FIG. 5 illustrates an additional alternative embodiment of the present invention adapted to read-out recorded data from a length of magnetic tape which is external to the cathode ray envelope 11. As shown in FIG. 5, the enlarged end of envelope 11 located opposite to the cathode is formed of a sheet of nonmagnetic material 43, which is sealed to the envelope wall. This sheet is pro vided with a magnetically permeable window 44 which may comprise a narrow slot extending not quite all the way through material 43. The length of window 44 in one direction is equal to or somewhat in excess of the excursion of the beam of electrons in the course of its scan in that direction, while the window width in the other direction is only as great as is required to read one width of bits. A length of magnetic tape 45 which carries the recorded data bits to be read out may be moved in a direction normal to the length of window 44 by a motor 46 or other suitable means.
In operation, the beam of electrons generated by cathode 12 is accelerated by accelerating anode 16 toward the end of envelope 11 containing window 44 and tape 45. The potential of member 43 is slightly negative with respect to cathode 12, so that the electron beam undergoes a deceleration in approaching member 43. In the embodiment of FIG. 5, since only the window 44 and not the entire surface of sheet 43 need be scanned, the beam scanning elements 46 and 47 have supplied thereto a voltage, such as a staircase wave form, from a network 48 which causes the beam to scan the length of window 44, and then return to its starting point, this operation being repeated at high speed.
When no magnetic bit is present on the portion of tape 45 which is disposed adjacent window 44, the electron beam does not undergo any deflection from any field existing around the recorded data, so that the returning beam falls in substantially equal portions on the two symmetrical collector plates 17 and 18 to produce substanti'ally zero output from the differential amplifier 19. However, when there is a magnetic bit present on the portion of the tape adjacent the point of beam impingement in Window 4.4, the magnetic fringe field existing around this bit penetrates window 44 to produce a deflection of the electron beam, in a manner similar to that discussed above for the embodiments ,of FIGS. 3 and 4. This deflection of the beam causes the electron beam in returning toward the other end of envelope 11 to produce more current flow through one or the other of collector plates 17 and 18 to produce an output pulse from differential amplifier 19. This output pulse, when synchronized with the scanning of the beam by the deflection plates 46 and 47 results in an output signal which provides an indication of the distribution of the recorded bits on tape 45. The speed of advance of tape 45 past window 44 is preferably such, in relation to the rate of scanning of the tape 45 in window 44, that a complete scan of a given width of the tape may be completed before the next incremental surface area of the tape arrives under window 44.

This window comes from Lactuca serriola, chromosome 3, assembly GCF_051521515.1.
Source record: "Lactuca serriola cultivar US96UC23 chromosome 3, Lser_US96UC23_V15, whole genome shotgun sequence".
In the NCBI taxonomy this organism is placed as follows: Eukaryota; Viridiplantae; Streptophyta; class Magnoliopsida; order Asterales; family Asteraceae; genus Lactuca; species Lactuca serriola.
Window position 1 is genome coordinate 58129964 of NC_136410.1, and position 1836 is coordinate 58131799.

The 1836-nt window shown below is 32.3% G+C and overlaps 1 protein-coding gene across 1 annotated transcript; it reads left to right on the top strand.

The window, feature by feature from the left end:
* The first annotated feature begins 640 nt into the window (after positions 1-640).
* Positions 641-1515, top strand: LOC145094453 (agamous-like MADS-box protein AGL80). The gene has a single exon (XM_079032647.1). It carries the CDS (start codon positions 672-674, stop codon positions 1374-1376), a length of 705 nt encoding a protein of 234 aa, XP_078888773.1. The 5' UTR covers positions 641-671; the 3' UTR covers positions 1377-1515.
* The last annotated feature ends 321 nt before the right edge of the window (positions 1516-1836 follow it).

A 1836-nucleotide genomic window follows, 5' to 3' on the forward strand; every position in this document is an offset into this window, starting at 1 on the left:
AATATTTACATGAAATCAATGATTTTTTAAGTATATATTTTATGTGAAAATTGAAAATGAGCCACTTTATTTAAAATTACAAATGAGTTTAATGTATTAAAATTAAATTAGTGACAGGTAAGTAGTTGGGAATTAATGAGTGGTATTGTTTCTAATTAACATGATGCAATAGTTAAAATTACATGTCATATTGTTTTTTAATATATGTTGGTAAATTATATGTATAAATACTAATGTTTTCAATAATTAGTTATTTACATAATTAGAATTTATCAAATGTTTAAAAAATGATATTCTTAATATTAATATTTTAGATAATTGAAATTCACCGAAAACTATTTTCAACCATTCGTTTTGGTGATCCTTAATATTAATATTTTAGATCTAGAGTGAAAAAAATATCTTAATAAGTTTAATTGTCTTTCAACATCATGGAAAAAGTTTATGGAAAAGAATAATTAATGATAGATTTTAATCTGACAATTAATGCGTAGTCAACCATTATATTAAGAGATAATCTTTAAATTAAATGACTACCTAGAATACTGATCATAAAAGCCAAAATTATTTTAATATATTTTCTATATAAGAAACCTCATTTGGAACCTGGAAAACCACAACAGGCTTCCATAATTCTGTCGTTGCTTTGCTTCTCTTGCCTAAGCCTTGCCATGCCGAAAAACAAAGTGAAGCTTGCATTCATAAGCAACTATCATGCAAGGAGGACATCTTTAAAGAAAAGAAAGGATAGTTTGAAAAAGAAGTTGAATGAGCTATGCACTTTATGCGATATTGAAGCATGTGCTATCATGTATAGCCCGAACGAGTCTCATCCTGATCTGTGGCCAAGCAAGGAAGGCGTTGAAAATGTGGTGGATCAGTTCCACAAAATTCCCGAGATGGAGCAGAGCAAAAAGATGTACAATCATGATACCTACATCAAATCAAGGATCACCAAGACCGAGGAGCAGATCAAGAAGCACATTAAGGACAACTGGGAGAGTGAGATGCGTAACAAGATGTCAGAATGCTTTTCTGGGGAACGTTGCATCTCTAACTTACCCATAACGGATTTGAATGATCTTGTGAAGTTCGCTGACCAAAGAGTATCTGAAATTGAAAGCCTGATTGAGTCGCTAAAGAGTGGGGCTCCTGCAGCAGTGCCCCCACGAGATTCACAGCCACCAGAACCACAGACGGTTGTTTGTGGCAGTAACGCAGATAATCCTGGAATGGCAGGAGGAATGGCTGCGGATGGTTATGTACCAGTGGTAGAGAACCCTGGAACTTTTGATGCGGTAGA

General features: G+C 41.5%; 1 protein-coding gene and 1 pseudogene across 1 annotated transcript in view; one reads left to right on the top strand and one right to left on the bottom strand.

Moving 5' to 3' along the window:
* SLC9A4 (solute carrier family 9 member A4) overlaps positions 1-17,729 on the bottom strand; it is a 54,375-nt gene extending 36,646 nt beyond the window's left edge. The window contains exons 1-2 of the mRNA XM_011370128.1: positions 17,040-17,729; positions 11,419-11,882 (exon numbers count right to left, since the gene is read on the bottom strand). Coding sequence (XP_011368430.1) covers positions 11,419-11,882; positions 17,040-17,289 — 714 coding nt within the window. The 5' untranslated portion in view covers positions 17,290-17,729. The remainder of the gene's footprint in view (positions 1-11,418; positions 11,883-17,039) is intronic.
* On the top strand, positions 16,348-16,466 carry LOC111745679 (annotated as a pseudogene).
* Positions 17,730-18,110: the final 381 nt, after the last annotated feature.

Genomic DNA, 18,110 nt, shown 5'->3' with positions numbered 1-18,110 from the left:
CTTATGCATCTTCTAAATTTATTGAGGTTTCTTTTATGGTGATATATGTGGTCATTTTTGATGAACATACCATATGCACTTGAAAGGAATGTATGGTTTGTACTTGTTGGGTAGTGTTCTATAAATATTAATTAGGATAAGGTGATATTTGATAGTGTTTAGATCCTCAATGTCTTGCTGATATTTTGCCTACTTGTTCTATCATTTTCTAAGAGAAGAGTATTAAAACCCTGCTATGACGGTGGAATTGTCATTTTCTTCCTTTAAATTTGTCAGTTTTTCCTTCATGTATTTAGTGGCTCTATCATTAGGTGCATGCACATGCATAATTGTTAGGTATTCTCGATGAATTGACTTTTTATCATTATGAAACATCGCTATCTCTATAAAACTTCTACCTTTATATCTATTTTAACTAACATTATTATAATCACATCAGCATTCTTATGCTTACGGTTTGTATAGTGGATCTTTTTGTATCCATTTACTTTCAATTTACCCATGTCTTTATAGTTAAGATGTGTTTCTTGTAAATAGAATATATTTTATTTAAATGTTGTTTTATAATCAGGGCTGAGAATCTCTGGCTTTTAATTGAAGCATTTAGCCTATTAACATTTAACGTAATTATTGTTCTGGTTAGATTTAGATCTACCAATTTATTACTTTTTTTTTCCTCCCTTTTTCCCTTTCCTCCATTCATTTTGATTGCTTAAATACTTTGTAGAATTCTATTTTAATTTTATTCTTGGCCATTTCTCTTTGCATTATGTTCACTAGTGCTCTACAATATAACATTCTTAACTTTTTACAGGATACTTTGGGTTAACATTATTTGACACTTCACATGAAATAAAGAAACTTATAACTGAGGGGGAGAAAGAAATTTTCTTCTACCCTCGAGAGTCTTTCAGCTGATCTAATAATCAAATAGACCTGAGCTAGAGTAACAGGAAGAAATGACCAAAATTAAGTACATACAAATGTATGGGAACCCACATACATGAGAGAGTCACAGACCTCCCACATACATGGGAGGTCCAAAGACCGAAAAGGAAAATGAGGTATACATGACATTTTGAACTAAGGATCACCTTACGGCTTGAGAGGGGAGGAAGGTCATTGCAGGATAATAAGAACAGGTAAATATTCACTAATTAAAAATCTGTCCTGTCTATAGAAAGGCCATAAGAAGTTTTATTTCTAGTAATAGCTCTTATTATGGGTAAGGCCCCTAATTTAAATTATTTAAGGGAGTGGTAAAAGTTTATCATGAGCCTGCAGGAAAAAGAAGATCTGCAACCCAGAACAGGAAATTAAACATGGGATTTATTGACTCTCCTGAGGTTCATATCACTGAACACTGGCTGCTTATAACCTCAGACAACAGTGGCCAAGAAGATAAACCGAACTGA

While there have been shown and described and pointed out the fundamental novel features of the invention as applied to the preferred embodiment, it will be under.- stood that various omissions and substitutions and changes in the form and details of the device illustrated and in its operation may be made by those skilled in the art, Without departing from the spirit of the invention. It is the intention, therefore, to be limited only as indicated by the scope of the fOllOWing claim.
What is claimed is:
Apparatus for determining the distribution of magnetic or electrostatic bits on a surface comprising means for directing a beam of electrons toward said surface, means for decelerating and reversing said electrons as they approach said surface so that said beam reverses direc: tion just prior to reaching said surface but after com.- ing within the field of a bit on said surface immediately adjacent the point of said beam reversal, means for scanning said beam across said surface .to cause said beam to successively come within the fields of difierent ones of said bits, a lightfernissive plate having an opening disposed on the path of the returning beam after said reversal of direction, whereby said returning beam passes through said opening when said beam is not deflected by one of said fields surrounding one of said bits, and said beam strikes said light-emissive plate when said beam is deflected by one of said fields, and means for detecting the emission of light from said plate to deter mine the distribution of said bits on said surface.
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|U.S. Classification||360/116, 313/432, 347/122, 313/439, G9B/11|
|International Classification||H01J31/08, G11C13/06, G11C13/04, H01J37/302, G11B11/00, G11C11/23, H01J37/26, G06K7/10, H01J37/147|
|Cooperative Classification||G06K7/1092, H01J31/08, G11C13/048, H01J37/266, G11B11/00, G11C13/06, G11C11/23, H01J37/1474, H01J37/302|
|European Classification||G06K7/10S9G, G11C13/06, G11C11/23, G11C13/04F, G11B11/00, H01J37/302, H01J37/26B, H01J37/147D2, H01J31/08|